Working with Children of Deployed Military Parents

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Susannah Wood, Arie Greenleaf, and Lisa Thompson-Gillespie, in the August 2012 issue of Counseling Today (a publication of the American Counseling Association), cite Military Officer magazine: there are two-million children in United States military families today. Studies conducted by the National Military Family Association offers this information: students from military households encounter many challenges but they also possess many strengths; there are complex transitions including parental military deployment and parental combat and death; and, trauma and parental reintegration into civilian life may ensue after enlistment ends. These authors see an important role for the school counselor, but their observations are relevant to all mental health professionals.

“Separation from a parent is stressful for any child. Children from every branch of the military face the potential from being separated from a parent who is deployed either on routine training or in a combat zone. Either type of deployment can mean that the parent must leave for an extended period of time–anywhere from six months to two years.

“Both the child and his or her nondeployed family members experience several stages of deployment, including pre-deployment, deployment, sustainment, pre-reunion, and post-deployment. Each family copes differently with each stage. The pre-deployment stage is typified by the family preparing for the departure of the deployed parent. Tension resulting from the rupture of the order and security of the family dynamic is common, as are feelings of shock, disbelief, fear, anger, resentment, and anticipation of loss.”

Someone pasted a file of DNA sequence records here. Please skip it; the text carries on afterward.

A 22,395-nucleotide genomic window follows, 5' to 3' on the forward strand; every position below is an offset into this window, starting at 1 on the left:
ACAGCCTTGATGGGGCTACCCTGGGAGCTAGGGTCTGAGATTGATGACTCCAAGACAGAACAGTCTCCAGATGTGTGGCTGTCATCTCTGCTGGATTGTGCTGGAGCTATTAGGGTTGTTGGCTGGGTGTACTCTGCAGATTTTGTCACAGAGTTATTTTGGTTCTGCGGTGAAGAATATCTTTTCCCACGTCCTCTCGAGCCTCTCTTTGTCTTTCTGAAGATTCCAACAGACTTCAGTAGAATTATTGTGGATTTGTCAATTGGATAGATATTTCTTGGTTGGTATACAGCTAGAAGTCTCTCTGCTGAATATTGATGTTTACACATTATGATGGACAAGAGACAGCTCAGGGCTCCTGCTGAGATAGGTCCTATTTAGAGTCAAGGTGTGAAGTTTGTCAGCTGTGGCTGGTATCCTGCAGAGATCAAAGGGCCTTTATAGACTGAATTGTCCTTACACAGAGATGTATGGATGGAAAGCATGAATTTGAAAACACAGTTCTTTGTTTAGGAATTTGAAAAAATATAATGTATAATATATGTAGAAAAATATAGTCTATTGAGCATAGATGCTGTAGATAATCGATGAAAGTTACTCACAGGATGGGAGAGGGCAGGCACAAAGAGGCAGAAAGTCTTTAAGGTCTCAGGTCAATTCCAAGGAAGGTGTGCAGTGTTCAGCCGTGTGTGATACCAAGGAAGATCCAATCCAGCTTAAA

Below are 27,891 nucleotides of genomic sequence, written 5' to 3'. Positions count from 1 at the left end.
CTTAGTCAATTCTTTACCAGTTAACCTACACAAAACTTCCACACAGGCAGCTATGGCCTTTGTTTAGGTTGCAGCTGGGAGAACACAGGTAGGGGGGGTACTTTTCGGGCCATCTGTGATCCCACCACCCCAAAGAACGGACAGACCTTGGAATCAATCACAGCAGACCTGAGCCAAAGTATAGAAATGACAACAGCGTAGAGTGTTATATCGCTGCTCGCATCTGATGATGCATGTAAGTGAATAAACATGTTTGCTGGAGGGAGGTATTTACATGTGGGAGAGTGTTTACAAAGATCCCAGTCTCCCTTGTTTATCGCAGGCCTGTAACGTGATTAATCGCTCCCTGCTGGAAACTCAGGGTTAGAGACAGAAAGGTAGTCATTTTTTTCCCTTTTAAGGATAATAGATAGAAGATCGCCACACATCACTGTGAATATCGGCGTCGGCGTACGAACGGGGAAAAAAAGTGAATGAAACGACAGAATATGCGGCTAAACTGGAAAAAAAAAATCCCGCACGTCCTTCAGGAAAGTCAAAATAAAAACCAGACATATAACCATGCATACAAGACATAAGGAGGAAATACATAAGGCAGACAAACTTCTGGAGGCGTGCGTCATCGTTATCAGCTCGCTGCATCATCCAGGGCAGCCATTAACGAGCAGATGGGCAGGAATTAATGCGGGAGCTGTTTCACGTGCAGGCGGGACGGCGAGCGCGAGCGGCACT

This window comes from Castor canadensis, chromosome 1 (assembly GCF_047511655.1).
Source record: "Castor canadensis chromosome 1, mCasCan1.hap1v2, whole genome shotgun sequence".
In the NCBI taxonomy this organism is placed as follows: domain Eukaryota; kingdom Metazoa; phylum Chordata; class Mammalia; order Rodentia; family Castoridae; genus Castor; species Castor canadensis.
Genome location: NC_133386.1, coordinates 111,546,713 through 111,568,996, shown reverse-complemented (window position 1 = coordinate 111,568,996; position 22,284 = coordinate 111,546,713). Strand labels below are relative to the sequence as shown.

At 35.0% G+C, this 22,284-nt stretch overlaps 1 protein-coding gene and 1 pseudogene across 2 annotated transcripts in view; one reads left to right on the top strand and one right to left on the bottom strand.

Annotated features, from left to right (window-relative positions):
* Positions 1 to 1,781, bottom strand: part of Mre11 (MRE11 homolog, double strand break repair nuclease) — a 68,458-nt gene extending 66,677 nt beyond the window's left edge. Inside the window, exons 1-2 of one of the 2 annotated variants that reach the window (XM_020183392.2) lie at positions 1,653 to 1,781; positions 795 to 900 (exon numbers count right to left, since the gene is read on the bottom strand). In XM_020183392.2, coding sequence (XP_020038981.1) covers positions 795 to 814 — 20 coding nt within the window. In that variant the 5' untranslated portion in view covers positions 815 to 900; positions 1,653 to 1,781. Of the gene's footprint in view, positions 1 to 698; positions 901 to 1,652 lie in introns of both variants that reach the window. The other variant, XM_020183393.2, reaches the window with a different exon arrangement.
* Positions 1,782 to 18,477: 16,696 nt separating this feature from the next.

The deployment stage occurs after the parents have left the chid–a sustainment stage lasts from the first month of deployment until the parent returns. During this interim, the family establishes a new sense of “normal.” Sometimes this sense of calm is threatened when the parent is about to return, especially if there were family problems before the deployment that have improved while the parent is away.

There is a post-deployment stage, occurring after the service person returns home. It can last from 3 to 6 months and involve renegotiating roles and responsibilities among family members. Although there can be feelings of euphoria, young children may not recognize the returning parent or may display a lack of trust for a time. Adolescents express moodiness, displeasure, and indifference.

Individual counseling interventions for children and teens may include: discussing stories of resilience; encouraging relaxation through music and sports; helping students set long-term goals for moving forward; promoting poetry; encouraging volunteerism; and limiting time spent on news media outlets.

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